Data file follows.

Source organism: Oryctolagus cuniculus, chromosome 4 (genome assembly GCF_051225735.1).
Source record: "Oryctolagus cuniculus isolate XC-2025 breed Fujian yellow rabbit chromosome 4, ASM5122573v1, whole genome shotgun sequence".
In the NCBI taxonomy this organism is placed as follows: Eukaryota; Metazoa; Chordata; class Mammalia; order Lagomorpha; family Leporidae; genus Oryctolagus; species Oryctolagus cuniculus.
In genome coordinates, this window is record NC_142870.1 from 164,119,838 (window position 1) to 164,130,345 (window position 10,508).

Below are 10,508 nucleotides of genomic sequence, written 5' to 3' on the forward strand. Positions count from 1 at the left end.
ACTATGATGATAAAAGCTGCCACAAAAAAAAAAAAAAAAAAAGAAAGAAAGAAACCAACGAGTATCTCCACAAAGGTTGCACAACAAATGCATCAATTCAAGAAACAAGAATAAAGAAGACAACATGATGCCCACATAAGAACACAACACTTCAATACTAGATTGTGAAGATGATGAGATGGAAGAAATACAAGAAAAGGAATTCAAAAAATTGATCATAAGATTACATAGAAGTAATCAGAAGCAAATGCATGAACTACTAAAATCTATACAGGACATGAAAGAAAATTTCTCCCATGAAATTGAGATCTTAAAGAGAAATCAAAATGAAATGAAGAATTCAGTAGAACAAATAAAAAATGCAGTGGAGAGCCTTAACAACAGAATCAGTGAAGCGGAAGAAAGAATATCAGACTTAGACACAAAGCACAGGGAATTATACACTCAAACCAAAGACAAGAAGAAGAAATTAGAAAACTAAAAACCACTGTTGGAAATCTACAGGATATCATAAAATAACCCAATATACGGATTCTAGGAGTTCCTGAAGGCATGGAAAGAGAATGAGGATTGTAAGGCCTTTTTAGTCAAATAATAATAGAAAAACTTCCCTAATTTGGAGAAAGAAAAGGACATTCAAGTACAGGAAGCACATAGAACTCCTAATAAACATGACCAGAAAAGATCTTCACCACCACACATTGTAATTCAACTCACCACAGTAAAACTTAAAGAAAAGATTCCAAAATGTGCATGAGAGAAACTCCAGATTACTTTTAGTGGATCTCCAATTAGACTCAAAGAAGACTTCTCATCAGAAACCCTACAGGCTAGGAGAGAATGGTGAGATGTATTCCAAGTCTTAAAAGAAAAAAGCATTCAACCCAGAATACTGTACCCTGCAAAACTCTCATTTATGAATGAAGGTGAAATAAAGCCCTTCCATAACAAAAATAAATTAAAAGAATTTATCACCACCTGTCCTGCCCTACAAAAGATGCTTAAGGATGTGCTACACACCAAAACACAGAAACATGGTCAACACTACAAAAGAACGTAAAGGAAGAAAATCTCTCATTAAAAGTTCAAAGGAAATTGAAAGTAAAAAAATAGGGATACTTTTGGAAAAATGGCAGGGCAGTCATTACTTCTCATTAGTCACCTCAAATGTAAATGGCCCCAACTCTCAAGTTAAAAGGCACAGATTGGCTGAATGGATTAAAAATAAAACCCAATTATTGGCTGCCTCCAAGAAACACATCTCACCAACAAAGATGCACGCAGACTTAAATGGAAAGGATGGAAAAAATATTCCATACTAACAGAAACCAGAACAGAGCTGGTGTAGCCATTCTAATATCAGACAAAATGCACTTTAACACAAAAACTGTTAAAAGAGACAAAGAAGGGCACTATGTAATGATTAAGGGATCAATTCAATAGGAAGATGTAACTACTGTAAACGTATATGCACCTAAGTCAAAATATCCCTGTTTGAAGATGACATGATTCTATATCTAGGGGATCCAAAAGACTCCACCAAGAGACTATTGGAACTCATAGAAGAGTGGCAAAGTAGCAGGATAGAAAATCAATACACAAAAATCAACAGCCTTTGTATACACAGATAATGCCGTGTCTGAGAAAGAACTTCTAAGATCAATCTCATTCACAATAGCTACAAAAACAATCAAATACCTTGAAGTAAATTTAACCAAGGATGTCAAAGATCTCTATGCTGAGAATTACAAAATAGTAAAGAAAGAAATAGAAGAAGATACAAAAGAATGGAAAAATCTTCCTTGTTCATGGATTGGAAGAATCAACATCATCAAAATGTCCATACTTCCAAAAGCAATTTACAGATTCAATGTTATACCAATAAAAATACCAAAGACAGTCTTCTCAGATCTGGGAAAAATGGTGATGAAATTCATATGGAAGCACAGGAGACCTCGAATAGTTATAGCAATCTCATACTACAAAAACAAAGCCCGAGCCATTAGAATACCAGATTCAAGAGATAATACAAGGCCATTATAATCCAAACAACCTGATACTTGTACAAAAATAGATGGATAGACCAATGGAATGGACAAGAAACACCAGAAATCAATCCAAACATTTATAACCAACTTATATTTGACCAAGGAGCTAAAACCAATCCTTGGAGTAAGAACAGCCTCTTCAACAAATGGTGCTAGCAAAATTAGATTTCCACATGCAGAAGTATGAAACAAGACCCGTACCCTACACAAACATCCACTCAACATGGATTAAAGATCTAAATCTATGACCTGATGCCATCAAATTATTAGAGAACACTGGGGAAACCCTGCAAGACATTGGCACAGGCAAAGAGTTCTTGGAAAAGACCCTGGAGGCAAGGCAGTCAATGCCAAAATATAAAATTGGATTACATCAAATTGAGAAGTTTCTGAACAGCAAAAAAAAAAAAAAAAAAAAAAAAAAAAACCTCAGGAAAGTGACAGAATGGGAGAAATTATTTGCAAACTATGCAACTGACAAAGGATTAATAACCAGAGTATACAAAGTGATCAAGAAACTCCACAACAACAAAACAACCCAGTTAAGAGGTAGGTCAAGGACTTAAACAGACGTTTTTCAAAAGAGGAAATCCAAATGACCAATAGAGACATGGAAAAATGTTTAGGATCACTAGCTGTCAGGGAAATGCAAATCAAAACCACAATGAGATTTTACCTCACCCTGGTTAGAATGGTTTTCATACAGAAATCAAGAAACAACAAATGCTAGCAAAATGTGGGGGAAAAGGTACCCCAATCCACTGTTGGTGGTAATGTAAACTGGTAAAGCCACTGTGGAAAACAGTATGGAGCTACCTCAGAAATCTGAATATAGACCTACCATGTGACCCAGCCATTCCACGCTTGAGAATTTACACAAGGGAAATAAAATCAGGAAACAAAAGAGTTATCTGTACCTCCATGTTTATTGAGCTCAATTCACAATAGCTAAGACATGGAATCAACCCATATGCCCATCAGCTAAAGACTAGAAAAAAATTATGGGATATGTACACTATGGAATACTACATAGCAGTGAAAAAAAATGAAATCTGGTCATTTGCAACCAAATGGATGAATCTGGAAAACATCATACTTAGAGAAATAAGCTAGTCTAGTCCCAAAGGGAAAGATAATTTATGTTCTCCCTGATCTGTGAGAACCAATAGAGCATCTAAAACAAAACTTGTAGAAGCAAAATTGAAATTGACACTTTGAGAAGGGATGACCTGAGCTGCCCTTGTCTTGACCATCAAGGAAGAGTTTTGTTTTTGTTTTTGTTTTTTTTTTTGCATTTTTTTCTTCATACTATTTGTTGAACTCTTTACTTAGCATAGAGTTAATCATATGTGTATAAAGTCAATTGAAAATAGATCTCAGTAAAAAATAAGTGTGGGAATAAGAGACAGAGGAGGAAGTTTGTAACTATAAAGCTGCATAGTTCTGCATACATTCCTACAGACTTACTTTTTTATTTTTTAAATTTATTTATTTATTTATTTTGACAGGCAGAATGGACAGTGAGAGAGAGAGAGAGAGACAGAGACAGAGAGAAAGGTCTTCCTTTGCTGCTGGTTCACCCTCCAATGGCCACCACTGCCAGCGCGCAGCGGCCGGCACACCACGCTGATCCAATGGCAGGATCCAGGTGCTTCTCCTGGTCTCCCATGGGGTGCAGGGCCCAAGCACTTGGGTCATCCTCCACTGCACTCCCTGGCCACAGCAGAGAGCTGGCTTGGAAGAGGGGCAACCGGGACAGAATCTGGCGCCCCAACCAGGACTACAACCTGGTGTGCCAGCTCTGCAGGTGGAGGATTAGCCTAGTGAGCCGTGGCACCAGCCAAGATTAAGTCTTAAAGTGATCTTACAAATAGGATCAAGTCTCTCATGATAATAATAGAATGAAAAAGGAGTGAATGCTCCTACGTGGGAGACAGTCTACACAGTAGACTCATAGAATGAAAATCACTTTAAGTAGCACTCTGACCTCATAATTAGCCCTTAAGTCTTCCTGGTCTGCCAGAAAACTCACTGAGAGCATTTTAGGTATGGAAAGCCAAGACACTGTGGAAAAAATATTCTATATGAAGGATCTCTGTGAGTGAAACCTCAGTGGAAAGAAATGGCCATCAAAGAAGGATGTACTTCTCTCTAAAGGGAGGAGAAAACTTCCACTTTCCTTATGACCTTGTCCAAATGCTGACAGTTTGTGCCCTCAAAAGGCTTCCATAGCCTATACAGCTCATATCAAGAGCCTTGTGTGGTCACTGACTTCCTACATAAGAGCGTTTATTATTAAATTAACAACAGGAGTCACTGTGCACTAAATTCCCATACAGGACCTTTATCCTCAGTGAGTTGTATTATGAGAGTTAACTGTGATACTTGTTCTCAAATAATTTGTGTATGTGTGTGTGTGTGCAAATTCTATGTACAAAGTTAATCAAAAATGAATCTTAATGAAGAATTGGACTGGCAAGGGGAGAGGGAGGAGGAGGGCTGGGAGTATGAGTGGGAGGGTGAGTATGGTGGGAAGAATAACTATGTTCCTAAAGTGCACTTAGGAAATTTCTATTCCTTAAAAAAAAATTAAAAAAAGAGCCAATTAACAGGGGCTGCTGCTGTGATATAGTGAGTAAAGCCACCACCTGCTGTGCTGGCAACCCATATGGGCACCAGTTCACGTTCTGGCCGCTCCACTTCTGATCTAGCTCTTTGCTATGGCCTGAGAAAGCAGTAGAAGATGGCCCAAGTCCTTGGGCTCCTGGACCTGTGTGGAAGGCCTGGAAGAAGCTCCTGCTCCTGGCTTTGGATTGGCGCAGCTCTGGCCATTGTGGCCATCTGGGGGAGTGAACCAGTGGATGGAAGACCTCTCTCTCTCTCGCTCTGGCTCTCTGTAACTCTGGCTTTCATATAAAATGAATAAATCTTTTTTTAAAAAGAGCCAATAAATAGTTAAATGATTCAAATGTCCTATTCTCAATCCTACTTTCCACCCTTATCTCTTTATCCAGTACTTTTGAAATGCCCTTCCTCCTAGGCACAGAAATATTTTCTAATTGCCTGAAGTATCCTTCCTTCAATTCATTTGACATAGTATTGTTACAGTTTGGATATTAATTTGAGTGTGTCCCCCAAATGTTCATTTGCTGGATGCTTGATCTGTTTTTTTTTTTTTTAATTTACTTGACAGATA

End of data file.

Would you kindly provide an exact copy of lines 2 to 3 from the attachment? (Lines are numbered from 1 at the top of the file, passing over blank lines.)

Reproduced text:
Source record: "Oryctolagus cuniculus isolate XC-2025 breed Fujian yellow rabbit chromosome 4, ASM5122573v1, whole genome shotgun sequence".
In the NCBI taxonomy this organism is placed as follows: Eukaryota; Metazoa; Chordata; class Mammalia; order Lagomorpha; family Leporidae; genus Oryctolagus; species Oryctolagus cuniculus.